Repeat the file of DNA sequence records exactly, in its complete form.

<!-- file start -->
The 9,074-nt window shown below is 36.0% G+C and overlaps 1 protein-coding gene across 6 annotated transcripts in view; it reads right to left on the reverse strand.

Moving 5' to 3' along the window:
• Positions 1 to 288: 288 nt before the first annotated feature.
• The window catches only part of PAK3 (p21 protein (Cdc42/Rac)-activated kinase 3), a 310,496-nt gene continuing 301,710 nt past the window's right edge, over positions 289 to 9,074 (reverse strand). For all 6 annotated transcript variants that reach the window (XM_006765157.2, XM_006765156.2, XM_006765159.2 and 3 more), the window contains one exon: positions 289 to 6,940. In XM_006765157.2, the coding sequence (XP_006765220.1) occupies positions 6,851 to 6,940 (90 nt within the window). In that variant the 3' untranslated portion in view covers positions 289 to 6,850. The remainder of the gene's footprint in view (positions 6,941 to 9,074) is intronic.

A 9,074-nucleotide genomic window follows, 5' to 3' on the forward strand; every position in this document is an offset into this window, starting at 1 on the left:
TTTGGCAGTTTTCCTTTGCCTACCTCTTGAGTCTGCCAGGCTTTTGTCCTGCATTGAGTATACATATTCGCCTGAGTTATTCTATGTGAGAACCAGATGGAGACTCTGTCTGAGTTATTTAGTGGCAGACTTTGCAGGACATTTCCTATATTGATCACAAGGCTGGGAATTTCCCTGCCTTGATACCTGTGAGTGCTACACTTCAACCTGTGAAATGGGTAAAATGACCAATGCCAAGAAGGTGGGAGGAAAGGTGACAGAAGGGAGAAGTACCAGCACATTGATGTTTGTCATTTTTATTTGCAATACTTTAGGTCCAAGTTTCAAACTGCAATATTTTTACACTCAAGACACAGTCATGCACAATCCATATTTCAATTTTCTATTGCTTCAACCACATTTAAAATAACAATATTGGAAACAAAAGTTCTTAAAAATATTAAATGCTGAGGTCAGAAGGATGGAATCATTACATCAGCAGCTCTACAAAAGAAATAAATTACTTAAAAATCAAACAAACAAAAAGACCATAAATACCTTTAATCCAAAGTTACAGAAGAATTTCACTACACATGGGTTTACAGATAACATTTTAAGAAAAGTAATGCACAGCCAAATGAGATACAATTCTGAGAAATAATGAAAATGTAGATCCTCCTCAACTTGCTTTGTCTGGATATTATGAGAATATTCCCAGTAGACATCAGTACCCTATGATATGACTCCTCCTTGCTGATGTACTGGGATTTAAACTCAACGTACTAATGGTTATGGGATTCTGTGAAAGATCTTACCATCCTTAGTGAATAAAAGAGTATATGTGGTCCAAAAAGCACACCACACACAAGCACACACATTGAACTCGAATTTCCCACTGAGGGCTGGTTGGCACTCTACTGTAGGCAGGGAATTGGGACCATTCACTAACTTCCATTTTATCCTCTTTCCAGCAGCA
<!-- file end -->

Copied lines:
The 9,074-nt window shown below is 36.0% G+C and overlaps 1 protein-coding gene across 6 annotated transcripts in view; it reads right to left on the reverse strand.

Moving 5' to 3' along the window:
• Positions 1 to 288: 288 nt before the first annotated feature.
• The window catches only part of PAK3 (p21 protein (Cdc42/Rac)-activated kinase 3), a 310,496-nt gene continuing 301,710 nt past the window's right edge, over positions 289 to 9,074 (reverse strand). For all 6 annotated transcript variants that reach the window (XM_006765157.2, XM_006765156.2, XM_006765159.2 and 3 more), the window contains one exon: positions 289 to 6,940. In XM_006765157.2, the coding sequence (XP_006765220.1) occupies positions 6,851 to 6,940 (90 nt within the window). In that variant the 3' untranslated portion in view covers positions 289 to 6,850. The remainder of the gene's footprint in view (positions 6,941 to 9,074) is intronic.

A 9,074-nucleotide genomic window follows, 5' to 3' on the forward strand; every position in this document is an offset into this window, starting at 1 on the left:
TTTGGCAGTTTTCCTTTGCCTACCTCTTGAGTCTGCCAGGCTTTTGTCCTGCATTGAGTATACATATTCGCCTGAGTTATTCTATGTGAGAACCAGATGGAGACTCTGTCTGAGTTATTTAGTGGCAGACTTTGCAGGACATTTCCTATATTGATCACAAGGCTGGGAATTTCCCTGCCTTGATACCTGTGAGTGCTACACTTCAACCTGTGAAATGGGTAAAATGACCAATGCCAAGAAGGTGGGAGGAAAGGTGACAGAAGGGAGAAGTACCAGCACATTGATGTTTGTCATTTTTATTTGCAATACTTTAGGTCCAAGTTTCAAACTGCAATATTTTTACACTCAAGACACAGTCATGCACAATCCATATTTCAATTTTCTATTGCTTCAACCACATTTAAAATAACAATATTGGAAACAAAAGTTCTTAAAAATATTAAATGCTGAGGTCAGAAGGATGGAATCATTACATCAGCAGCTCTACAAAAGAAATAAATTACTTAAAAATCAAACAAACAAAAAGACCATAAATACCTTTAATCCAAAGTTACAGAAGAATTTCACTACACATGGGTTTACAGATAACATTTTAAGAAAAGTAATGCACAGCCAAATGAGATACAATTCTGAGAAATAATGAAAATGTAGATCCTCCTCAACTTGCTTTGTCTGGATATTATGAGAATATTCCCAGTAGACATCAGTACCCTATGATATGACTCCTCCTTGCTGATGTACTGGGATTTAAACTCAACGTACTAATGGTTATGGGATTCTGTGAAAGATCTTACCATCCTTAGTGAATAAAAGAGTATATGTGGTCCAAAAAGCACACCACACACAAGCACACACATTGAACTCGAATTTCCCACTGAGGGCTGGTTGGCACTCTACTGTAGGCAGGGAATTGGGACCATTCACTAACTTCCATTTTATCCTCTTTCCAGCAGCA